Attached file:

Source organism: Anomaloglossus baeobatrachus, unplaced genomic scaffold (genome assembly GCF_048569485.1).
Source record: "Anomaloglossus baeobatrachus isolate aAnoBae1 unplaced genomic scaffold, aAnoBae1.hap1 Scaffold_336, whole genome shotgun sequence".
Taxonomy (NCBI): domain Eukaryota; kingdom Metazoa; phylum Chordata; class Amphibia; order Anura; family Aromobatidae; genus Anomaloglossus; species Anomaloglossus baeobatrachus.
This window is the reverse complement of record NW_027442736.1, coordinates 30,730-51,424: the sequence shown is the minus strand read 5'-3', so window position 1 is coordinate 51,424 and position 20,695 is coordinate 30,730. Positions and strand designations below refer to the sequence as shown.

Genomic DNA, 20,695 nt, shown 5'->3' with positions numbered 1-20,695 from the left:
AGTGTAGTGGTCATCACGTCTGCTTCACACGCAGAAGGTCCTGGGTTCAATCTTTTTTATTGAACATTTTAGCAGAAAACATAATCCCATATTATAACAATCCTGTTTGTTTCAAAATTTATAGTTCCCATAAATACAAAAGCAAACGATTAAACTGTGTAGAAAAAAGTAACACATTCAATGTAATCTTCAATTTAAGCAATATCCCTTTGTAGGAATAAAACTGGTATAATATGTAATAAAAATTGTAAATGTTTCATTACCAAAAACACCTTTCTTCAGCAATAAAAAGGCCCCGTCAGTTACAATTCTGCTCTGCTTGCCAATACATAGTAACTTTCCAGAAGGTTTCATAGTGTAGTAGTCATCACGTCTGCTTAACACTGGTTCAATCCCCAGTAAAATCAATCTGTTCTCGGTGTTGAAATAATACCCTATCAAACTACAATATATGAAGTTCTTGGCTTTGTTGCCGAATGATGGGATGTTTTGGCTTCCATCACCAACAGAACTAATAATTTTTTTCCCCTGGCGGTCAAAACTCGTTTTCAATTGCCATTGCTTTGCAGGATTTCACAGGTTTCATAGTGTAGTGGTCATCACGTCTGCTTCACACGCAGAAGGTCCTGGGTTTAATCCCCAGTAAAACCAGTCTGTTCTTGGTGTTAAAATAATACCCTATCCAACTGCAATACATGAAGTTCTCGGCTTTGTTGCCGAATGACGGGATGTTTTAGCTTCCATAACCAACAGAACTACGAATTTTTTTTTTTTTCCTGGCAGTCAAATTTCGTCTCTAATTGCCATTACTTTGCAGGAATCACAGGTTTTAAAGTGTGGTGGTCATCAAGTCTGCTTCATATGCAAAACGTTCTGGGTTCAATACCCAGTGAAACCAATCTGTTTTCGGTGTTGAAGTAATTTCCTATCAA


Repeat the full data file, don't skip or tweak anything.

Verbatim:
Source organism: Anomaloglossus baeobatrachus, unplaced genomic scaffold (genome assembly GCF_048569485.1).
Source record: "Anomaloglossus baeobatrachus isolate aAnoBae1 unplaced genomic scaffold, aAnoBae1.hap1 Scaffold_336, whole genome shotgun sequence".
Taxonomy (NCBI): domain Eukaryota; kingdom Metazoa; phylum Chordata; class Amphibia; order Anura; family Aromobatidae; genus Anomaloglossus; species Anomaloglossus baeobatrachus.
This window is the reverse complement of record NW_027442736.1, coordinates 30,730-51,424: the sequence shown is the minus strand read 5'-3', so window position 1 is coordinate 51,424 and position 20,695 is coordinate 30,730. Positions and strand designations below refer to the sequence as shown.

Genomic DNA, 20,695 nt, shown 5'->3' with positions numbered 1-20,695 from the left:
AGTGTAGTGGTCATCACGTCTGCTTCACACGCAGAAGGTCCTGGGTTCAATCTTTTTTATTGAACATTTTAGCAGAAAACATAATCCCATATTATAACAATCCTGTTTGTTTCAAAATTTATAGTTCCCATAAATACAAAAGCAAACGATTAAACTGTGTAGAAAAAAGTAACACATTCAATGTAATCTTCAATTTAAGCAATATCCCTTTGTAGGAATAAAACTGGTATAATATGTAATAAAAATTGTAAATGTTTCATTACCAAAAACACCTTTCTTCAGCAATAAAAAGGCCCCGTCAGTTACAATTCTGCTCTGCTTGCCAATACATAGTAACTTTCCAGAAGGTTTCATAGTGTAGTAGTCATCACGTCTGCTTAACACTGGTTCAATCCCCAGTAAAATCAATCTGTTCTCGGTGTTGAAATAATACCCTATCAAACTACAATATATGAAGTTCTTGGCTTTGTTGCCGAATGATGGGATGTTTTGGCTTCCATCACCAACAGAACTAATAATTTTTTTCCCCTGGCGGTCAAAACTCGTTTTCAATTGCCATTGCTTTGCAGGATTTCACAGGTTTCATAGTGTAGTGGTCATCACGTCTGCTTCACACGCAGAAGGTCCTGGGTTTAATCCCCAGTAAAACCAGTCTGTTCTTGGTGTTAAAATAATACCCTATCCAACTGCAATACATGAAGTTCTCGGCTTTGTTGCCGAATGACGGGATGTTTTAGCTTCCATAACCAACAGAACTACGAATTTTTTTTTTTTTCCTGGCAGTCAAATTTCGTCTCTAATTGCCATTACTTTGCAGGAATCACAGGTTTTAAAGTGTGGTGGTCATCAAGTCTGCTTCATATGCAAAACGTTCTGGGTTCAATACCCAGTGAAACCAATCTGTTTTCGGTGTTGAAGTAATTTCCTATCAA